Agricultural apprenticeships to address environmental injustice

Years of structural racism and the economic and governance policies from that have resulted in large urban areas characterized by no economic development, substandard schools, high unemployment and crime, food deserts, few parks and public gathering places, and contaminated air, land and water.  Economic, political and environmental injustices have created these toxic neighborhoods.

Some are trying to respond with efforts like community gardens, aquaponics systems, and community building discussions and events in these difficult circumstances.

Those who have benefited from these economic and environmental policies need to work to correct these injustices.

Global changes are occurring that will force dramatic changes in all our lives.   Although knowing for many years that curtailing burning fossil fuels was the right thing to do, that was ignored.  The only reason that is changing now is because fossil fuel sources are being used up.

But we are going to be increasingly affected by the consequences of burning all that fossil fuel in such a short period of time.  Increasing air and ocean temperatures and concentrations of carbon dioxide will result in more extreme weather and changing precipitation patterns, with more drought and flooding.  That is decreasing food production.  The acidification of the oceans is destroying fish and other marine life.  Food and water supplies for cities will become an increasing problem.

The political system that once worked fairly well at least for the upper and middle classes has been corrupted by the influence of money.   So our system of government is no longer an effective way to try to address these problems.  The mainstream media is controlled by the wealthy, so these problems are covered up there.  Law enforcement has become increasingly aggressive at protecting wealth and property by squashing dissent.  Mass incarceration is used to control disaffected populations.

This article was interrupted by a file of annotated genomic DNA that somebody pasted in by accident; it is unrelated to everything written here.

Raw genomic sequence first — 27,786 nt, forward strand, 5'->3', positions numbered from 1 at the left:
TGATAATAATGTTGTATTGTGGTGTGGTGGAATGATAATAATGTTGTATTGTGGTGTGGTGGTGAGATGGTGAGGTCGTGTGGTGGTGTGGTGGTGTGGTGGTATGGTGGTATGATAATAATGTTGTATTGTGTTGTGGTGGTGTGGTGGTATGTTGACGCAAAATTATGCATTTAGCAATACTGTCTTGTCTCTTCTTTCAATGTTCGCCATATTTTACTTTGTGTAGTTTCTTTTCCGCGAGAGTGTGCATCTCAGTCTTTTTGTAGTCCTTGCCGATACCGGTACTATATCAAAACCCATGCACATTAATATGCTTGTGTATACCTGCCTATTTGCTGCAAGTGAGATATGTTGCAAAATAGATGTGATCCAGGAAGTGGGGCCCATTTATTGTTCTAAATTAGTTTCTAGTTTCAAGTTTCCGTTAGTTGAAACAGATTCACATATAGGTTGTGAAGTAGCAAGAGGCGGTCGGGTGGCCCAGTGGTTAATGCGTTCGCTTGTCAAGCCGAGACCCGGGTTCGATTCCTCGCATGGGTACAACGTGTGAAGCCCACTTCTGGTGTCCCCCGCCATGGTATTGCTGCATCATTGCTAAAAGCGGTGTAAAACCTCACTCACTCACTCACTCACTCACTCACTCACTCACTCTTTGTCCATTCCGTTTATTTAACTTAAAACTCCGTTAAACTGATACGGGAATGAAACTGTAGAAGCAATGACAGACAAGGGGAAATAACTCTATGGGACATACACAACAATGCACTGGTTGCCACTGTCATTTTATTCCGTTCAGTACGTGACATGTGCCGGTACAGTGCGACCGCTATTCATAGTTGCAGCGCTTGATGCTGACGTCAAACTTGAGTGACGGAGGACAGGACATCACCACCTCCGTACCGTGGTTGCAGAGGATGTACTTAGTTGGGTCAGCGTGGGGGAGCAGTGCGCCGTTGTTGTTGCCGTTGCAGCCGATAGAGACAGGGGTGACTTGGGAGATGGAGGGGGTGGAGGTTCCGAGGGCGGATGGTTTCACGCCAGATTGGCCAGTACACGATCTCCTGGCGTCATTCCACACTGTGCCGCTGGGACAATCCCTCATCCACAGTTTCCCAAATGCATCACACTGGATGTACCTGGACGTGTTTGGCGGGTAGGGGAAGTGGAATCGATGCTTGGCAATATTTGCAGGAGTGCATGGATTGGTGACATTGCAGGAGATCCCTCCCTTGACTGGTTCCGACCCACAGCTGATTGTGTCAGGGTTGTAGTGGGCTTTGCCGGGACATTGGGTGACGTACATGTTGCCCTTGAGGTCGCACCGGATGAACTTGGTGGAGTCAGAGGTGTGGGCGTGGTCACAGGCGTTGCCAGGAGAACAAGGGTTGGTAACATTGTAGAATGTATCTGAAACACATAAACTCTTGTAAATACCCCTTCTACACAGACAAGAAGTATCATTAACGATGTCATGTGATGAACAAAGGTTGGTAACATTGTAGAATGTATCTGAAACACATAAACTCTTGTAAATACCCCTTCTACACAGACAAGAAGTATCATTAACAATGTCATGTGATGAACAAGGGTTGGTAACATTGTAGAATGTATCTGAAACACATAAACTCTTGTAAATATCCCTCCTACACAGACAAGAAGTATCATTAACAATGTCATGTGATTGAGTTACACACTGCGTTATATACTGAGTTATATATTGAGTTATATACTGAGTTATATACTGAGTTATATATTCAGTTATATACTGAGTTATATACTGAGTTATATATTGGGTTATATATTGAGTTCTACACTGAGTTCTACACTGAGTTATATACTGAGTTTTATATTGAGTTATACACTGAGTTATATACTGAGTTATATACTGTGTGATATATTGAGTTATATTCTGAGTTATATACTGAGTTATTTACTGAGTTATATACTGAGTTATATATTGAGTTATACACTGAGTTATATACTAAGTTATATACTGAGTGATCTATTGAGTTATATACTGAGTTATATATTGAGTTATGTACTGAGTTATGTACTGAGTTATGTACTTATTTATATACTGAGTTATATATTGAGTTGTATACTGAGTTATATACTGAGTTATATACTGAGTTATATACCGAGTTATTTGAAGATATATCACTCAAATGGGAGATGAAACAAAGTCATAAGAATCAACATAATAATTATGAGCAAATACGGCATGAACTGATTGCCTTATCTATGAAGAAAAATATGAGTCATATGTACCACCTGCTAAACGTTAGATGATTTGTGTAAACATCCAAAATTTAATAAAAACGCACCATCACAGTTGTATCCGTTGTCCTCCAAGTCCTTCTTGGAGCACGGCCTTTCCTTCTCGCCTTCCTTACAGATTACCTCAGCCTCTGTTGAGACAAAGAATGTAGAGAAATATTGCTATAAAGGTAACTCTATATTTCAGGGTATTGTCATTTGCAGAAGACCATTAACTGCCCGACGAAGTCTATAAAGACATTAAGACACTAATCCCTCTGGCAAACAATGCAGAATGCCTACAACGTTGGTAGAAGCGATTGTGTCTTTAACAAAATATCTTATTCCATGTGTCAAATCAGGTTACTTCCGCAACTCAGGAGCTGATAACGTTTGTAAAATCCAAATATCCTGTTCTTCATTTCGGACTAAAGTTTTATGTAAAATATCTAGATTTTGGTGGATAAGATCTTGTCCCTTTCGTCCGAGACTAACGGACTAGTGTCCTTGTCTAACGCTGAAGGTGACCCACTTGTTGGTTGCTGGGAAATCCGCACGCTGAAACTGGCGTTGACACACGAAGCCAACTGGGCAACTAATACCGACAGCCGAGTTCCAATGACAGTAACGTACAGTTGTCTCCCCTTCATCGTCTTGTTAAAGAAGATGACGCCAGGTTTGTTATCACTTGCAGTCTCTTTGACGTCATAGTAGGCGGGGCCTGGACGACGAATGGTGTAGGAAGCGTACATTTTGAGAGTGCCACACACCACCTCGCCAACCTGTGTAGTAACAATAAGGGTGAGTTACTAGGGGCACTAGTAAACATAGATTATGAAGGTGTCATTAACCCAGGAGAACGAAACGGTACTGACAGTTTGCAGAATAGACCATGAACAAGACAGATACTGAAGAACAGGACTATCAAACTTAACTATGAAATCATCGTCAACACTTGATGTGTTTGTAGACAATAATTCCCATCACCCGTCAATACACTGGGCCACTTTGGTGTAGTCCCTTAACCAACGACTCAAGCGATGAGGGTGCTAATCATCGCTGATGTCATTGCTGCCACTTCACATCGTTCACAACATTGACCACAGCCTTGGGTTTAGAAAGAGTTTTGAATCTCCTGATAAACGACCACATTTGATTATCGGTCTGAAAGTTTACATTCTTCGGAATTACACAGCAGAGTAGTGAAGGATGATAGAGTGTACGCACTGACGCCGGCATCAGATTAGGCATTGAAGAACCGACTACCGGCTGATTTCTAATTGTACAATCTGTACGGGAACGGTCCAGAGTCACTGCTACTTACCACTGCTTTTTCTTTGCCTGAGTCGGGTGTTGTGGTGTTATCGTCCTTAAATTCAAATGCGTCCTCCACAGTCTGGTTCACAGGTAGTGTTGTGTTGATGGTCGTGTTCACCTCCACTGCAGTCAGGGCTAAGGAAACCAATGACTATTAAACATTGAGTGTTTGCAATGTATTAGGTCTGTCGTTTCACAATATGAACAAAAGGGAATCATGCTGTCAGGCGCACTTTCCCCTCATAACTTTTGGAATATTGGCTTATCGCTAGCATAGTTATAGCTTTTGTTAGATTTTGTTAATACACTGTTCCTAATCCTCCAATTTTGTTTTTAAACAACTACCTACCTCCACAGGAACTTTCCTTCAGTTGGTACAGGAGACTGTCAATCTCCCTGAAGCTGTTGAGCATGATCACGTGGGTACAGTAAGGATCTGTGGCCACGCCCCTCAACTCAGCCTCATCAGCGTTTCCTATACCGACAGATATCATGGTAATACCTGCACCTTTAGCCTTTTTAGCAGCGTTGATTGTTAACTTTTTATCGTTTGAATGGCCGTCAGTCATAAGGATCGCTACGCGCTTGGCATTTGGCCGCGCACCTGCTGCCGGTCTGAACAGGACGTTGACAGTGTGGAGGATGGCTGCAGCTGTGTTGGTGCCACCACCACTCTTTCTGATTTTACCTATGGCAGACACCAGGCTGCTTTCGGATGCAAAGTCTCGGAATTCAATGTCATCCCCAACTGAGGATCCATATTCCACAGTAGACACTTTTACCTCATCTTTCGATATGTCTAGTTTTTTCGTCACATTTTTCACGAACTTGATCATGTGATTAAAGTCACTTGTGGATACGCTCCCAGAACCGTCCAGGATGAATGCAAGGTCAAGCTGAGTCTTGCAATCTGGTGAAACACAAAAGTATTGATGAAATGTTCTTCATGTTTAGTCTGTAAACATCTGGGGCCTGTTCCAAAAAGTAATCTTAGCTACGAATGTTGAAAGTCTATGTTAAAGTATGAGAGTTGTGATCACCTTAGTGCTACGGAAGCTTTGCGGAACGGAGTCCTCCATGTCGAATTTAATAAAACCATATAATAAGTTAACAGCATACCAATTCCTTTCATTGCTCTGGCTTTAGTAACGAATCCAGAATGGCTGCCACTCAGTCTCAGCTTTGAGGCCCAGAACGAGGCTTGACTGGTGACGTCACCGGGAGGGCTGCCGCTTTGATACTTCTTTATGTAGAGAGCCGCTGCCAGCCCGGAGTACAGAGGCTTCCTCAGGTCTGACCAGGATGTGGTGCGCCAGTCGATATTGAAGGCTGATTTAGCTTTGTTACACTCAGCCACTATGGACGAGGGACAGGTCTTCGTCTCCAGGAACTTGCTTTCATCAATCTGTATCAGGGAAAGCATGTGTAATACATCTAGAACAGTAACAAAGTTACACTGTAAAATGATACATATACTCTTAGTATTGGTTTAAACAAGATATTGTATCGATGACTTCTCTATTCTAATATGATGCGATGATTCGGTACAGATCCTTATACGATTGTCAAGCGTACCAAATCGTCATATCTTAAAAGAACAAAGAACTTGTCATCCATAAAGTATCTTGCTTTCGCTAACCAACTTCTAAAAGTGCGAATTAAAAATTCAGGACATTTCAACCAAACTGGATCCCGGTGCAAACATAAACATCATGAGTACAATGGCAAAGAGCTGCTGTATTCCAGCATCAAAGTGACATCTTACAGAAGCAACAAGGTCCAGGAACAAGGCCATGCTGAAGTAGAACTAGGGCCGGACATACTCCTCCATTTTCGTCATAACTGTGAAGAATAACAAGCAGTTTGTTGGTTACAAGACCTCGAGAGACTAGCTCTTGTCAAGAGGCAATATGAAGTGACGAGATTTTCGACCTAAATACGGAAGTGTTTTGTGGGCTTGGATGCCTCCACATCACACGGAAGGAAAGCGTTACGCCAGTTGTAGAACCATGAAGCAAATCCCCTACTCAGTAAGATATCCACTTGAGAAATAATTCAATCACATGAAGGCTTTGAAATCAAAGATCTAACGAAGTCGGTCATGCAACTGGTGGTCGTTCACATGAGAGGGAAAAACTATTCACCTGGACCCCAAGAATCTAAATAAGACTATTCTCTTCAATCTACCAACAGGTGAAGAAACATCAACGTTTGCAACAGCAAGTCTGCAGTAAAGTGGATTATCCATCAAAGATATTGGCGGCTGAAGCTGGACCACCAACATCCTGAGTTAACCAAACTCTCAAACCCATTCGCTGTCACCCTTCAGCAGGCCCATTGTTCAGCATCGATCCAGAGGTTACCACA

Large concentrations of people in cities, dependent on transportation and farms for food, will be increasingly fragile.  People will migrate to smaller towns and communities to be closer to available sources of food and water, and where communities are of a size that can work for those living in them.

Now is the time for us to both prepare for the future and begin to correct these injustices.

People living in these toxic neighborhoods deserve a better physical, political and social environment.  Instead of trying to create gardens in areas of contaminated soil, water and air, people could be doing that in rural areas or small communities outside cities.

A first step could be the development of agricultural apprenticeships.  Several people from the city could live and work on a farm to learn farming practices.  These people would then be able to begin to farm their own small plots of land for food, and be the leaders for more people who come from the city.

There is a relatively new term now called regenerative agriculture, which refers to agricultural practices that increase CO2 absorption, which is to basically grow more plants (which absorb CO2).  All of these new, small gardens and fields will contribute that this.